Dec. 7—RANDOLPH COUNTY — Toyota Motor Corp. will spend $1.29 billion building its first U.S. electric car battery manufacturing plant at the Greensboro-Randolph Megasite, the largest-single private investment for a project in state history.
The company will create at least 1,750 jobs as North Carolina finally secures a major automotive project after decades of frustration competing against other states. Eventually the operation could grow to 3,875 jobs and $3 billion of investment.
The project will fulfill the vision of megasite proponents who launched their effort 11 years ago.
Gov. Roy Cooper announced Toyota's decision Monday before several hundred cheering people during a ceremony at the plant site in northeastern Randolph County near the Guilford County line.
"It's tremendous that Toyota has selected North Carolina for such an important part of its electric vehicle future, creating good paying jobs and moving us toward a healthier environment," Cooper said.
Reflecting the magnitude of the project, the second-term Democratic governor was joined on stage by the two leading Republicans in the N.C. General Assembly, state Senate President Pro Tem Phil Berger Sr., R-Rockingham, and House Speaker Tim Moore, R-Cleveland.
Battery production would begin in the middle of this decade, said Christopher Reynolds, chief administrative officer of Toyota Motor North America.
Salaries at the Toyota plant will average $62,000 a year in a county where the average annual wage is just below $38,000, the governor's office reports.
Toyota will receive a lucrative economic incentives package. The governor's office announced that Toyota will be eligible for a Transitional Job Development Investment Grant of up to $79 million during a 20-year period if benchmarks are met. The grant could expand to an estimated $315 million over as many as 39 years.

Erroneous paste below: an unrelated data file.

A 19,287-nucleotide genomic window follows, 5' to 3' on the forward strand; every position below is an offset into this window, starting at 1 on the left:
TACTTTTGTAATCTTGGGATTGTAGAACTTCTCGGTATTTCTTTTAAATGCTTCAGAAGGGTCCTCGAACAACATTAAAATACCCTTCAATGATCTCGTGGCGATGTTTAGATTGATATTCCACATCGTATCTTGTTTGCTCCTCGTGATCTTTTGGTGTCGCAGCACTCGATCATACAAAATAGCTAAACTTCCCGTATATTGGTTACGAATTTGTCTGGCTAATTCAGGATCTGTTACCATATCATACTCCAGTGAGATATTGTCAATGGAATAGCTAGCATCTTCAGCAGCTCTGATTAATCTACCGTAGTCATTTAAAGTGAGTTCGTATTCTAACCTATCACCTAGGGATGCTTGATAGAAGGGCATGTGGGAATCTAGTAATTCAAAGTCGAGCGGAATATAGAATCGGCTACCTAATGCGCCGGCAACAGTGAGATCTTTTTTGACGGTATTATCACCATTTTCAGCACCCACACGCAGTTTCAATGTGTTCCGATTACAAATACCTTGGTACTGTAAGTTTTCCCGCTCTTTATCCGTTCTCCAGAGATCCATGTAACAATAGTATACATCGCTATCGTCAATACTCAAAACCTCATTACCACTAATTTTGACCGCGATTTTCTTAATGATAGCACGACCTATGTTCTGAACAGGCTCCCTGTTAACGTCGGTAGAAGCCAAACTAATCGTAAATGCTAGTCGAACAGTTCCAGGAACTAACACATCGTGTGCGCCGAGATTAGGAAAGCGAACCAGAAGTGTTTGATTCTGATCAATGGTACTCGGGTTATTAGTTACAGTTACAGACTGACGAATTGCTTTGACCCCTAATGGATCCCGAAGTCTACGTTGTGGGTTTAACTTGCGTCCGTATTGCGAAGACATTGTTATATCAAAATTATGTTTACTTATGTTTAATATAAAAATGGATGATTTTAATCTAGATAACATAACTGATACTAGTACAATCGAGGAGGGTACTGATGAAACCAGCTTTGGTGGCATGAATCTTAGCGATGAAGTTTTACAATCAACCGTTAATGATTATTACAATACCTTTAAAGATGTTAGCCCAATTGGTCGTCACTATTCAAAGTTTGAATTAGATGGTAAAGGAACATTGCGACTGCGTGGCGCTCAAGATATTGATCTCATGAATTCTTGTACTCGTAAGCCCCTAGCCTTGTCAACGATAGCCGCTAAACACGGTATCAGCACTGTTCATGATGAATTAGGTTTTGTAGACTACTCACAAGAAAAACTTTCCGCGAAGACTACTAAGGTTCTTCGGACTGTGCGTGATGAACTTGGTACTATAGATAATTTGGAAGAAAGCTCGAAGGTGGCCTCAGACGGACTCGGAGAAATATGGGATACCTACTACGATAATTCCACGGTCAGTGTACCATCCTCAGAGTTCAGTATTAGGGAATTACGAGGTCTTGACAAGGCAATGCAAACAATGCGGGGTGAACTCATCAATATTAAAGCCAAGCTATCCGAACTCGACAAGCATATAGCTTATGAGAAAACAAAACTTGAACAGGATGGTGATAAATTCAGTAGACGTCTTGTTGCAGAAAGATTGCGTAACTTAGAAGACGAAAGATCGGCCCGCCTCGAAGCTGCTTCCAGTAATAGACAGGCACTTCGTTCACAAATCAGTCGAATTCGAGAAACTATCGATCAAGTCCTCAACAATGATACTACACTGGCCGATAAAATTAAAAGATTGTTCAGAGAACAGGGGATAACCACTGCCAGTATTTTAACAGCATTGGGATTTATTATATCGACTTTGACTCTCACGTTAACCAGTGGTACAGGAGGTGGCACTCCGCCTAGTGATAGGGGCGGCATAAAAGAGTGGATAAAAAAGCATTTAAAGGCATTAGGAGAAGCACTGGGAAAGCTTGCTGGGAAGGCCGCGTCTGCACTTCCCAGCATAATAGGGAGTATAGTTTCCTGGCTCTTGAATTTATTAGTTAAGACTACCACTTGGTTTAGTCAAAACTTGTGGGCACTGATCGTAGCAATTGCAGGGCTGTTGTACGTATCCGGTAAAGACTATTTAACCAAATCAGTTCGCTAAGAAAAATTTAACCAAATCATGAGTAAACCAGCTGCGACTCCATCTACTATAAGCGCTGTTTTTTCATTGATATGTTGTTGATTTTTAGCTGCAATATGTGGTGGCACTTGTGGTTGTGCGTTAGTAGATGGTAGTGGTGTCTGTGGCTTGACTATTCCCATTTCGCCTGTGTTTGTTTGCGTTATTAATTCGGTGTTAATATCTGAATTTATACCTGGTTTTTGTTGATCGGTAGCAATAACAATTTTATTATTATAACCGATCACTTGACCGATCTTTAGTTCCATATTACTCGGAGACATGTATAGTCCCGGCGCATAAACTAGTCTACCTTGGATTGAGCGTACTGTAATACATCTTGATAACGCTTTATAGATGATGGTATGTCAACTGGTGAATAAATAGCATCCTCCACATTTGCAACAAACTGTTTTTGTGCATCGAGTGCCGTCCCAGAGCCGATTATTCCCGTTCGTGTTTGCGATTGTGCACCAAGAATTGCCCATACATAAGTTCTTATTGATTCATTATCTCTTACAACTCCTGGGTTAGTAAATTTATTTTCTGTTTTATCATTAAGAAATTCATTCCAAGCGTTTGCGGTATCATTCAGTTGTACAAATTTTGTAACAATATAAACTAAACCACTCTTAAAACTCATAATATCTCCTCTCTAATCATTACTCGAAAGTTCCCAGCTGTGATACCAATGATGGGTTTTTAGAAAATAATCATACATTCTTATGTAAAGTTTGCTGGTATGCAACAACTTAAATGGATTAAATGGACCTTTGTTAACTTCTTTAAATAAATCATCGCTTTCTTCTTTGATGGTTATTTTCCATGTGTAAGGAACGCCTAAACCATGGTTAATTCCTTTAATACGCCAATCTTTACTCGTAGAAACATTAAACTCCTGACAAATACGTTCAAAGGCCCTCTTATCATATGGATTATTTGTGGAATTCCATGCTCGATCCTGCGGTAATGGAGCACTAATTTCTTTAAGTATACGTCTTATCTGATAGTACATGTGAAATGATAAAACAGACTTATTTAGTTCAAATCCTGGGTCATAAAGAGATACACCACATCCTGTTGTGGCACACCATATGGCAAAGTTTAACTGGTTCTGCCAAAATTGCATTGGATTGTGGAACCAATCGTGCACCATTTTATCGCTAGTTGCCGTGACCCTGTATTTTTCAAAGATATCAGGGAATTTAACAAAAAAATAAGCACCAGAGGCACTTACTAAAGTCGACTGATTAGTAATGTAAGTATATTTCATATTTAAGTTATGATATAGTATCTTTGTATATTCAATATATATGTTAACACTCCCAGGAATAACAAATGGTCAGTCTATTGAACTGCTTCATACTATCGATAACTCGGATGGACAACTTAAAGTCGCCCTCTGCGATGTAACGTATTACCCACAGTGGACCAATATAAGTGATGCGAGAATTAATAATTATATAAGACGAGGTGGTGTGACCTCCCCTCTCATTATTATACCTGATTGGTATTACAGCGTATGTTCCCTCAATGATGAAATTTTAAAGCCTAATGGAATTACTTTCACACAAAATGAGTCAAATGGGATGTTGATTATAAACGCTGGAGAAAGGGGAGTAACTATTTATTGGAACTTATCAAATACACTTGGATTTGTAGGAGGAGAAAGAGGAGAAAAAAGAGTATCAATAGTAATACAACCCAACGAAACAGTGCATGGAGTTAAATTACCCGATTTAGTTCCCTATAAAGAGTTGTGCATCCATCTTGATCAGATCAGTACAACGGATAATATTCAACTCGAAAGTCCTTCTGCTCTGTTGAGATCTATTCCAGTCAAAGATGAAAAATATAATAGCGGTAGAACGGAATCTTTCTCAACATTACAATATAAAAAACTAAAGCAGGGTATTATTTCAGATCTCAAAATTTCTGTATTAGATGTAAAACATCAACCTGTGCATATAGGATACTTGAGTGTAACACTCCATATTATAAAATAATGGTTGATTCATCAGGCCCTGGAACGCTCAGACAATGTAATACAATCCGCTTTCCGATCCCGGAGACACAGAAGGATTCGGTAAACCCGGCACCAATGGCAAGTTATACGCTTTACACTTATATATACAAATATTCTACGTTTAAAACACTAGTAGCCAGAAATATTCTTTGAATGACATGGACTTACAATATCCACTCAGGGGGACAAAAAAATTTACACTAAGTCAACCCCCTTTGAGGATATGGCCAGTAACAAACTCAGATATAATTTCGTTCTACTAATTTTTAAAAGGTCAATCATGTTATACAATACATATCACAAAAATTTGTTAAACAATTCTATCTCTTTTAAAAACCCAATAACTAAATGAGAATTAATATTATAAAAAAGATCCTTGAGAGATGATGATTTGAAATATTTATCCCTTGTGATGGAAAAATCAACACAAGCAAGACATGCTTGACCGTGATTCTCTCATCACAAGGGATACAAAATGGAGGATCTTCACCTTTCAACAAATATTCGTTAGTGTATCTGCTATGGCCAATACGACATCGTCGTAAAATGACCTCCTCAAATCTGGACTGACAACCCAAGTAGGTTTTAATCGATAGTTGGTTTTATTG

The Toyota project could grow the state's economy by at least $9.5 billion over 20 years, increasing to nearly $35 billion over the course of nearly four decades, the governor's office reports.
Another incentives package for the project is $388 million in the state budget for site and road improvements and other purposes. It was put through as an amendment to the $25.9 billion state budget.
On Monday morning the Randolph County Board of Commissioners unanimously approved its incentives package. During a 20-year period, Randolph County will pay the company incentives equal to 60% of its annual property taxes if it meets the first phase development goals of creating 1,750 jobs and making a $1 billion private investment. The incentives would increase to 70% of the company's annual property taxes if it meets the second phase goal, 3,875 jobs and $3 billion in investment.
In addition to the tax-based incentives, Randolph County intends to transfer ownership of all or a portion of the properties currently owned by the county and the Greensboro-Randolph Megasite Foundation to the company. The total size of the transferred properties are 626 acres, with an assessed value of $21.8 million.
The city of Greensboro, which provides water and sewer service to the megasite, will give financial consideration for the development as well.
Toyota officials say they are committed to electric cars as a foundation of the company's future. Electric vehicles account for nearly 25% of Toyota's sales volume, and the company estimates that will increase to 70% by 2030. The megasite plant will initially produce batteries for Toyota's hybrid electric vehicles.
The new company will be known as Toyota Battery Manufacturing, North Carolina.
Toyota considered the megasite four years ago for a joint car manufacturing plant with Mazda before picking a site in Alabama.
Reynolds told the crowd at Monday's event that company officials said they were impressed with the megasite four years ago and kept it in mind for expansion.
Randolph County Board of Commissioners Chairman Darrell Frye said he never lost faith in the potential of the megasite. Frye, a longtime Randolph County commissioner, was among the initial county leaders who brainstormed the idea of setting aside about 1,900 acres for a major manufacturer.
"This has gone from possibilities to likelihood to reality," Frye said to the crowd as the first speaker at the celebration.
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